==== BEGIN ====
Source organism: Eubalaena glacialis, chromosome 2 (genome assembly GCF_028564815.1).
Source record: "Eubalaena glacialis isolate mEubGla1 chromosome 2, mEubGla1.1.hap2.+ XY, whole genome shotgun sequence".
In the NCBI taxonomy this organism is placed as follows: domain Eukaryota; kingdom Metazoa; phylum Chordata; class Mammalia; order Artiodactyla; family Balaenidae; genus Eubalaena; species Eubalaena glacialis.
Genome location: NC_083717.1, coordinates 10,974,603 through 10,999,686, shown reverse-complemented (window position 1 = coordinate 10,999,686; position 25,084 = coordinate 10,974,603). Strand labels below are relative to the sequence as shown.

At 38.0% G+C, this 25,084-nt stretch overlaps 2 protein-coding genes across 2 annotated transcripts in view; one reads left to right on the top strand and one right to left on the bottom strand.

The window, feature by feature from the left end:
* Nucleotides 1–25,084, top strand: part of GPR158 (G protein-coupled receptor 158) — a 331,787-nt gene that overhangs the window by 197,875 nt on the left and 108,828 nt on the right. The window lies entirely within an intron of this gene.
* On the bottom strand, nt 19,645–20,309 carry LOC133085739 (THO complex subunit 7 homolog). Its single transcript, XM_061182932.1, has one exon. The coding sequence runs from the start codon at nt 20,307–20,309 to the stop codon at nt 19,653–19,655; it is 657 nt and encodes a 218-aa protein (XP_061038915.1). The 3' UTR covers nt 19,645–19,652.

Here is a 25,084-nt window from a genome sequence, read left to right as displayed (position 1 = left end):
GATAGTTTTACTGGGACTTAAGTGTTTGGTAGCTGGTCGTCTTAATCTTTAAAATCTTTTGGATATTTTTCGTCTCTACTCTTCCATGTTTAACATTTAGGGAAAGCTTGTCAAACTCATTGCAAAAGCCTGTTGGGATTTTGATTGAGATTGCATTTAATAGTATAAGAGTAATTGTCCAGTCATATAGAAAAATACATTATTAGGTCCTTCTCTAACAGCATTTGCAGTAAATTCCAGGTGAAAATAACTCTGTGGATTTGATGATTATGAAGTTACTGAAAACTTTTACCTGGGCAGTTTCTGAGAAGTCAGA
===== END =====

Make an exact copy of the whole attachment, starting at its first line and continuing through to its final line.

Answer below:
Source organism: Eubalaena glacialis, chromosome 2 (genome assembly GCF_028564815.1).
Source record: "Eubalaena glacialis isolate mEubGla1 chromosome 2, mEubGla1.1.hap2.+ XY, whole genome shotgun sequence".
In the NCBI taxonomy this organism is placed as follows: domain Eukaryota; kingdom Metazoa; phylum Chordata; class Mammalia; order Artiodactyla; family Balaenidae; genus Eubalaena; species Eubalaena glacialis.
Genome location: NC_083717.1, coordinates 10,974,603 through 10,999,686, shown reverse-complemented (window position 1 = coordinate 10,999,686; position 25,084 = coordinate 10,974,603). Strand labels below are relative to the sequence as shown.

At 38.0% G+C, this 25,084-nt stretch overlaps 2 protein-coding genes across 2 annotated transcripts in view; one reads left to right on the top strand and one right to left on the bottom strand.

The window, feature by feature from the left end:
* Nucleotides 1–25,084, top strand: part of GPR158 (G protein-coupled receptor 158) — a 331,787-nt gene that overhangs the window by 197,875 nt on the left and 108,828 nt on the right. The window lies entirely within an intron of this gene.
* On the bottom strand, nt 19,645–20,309 carry LOC133085739 (THO complex subunit 7 homolog). Its single transcript, XM_061182932.1, has one exon. The coding sequence runs from the start codon at nt 20,307–20,309 to the stop codon at nt 19,653–19,655; it is 657 nt and encodes a 218-aa protein (XP_061038915.1). The 3' UTR covers nt 19,645–19,652.

Here is a 25,084-nt window from a genome sequence, read left to right as displayed (position 1 = left end):
GATAGTTTTACTGGGACTTAAGTGTTTGGTAGCTGGTCGTCTTAATCTTTAAAATCTTTTGGATATTTTTCGTCTCTACTCTTCCATGTTTAACATTTAGGGAAAGCTTGTCAAACTCATTGCAAAAGCCTGTTGGGATTTTGATTGAGATTGCATTTAATAGTATAAGAGTAATTGTCCAGTCATATAGAAAAATACATTATTAGGTCCTTCTCTAACAGCATTTGCAGTAAATTCCAGGTGAAAATAACTCTGTGGATTTGATGATTATGAAGTTACTGAAAACTTTTACCTGGGCAGTTTCTGAGAAGTCAGA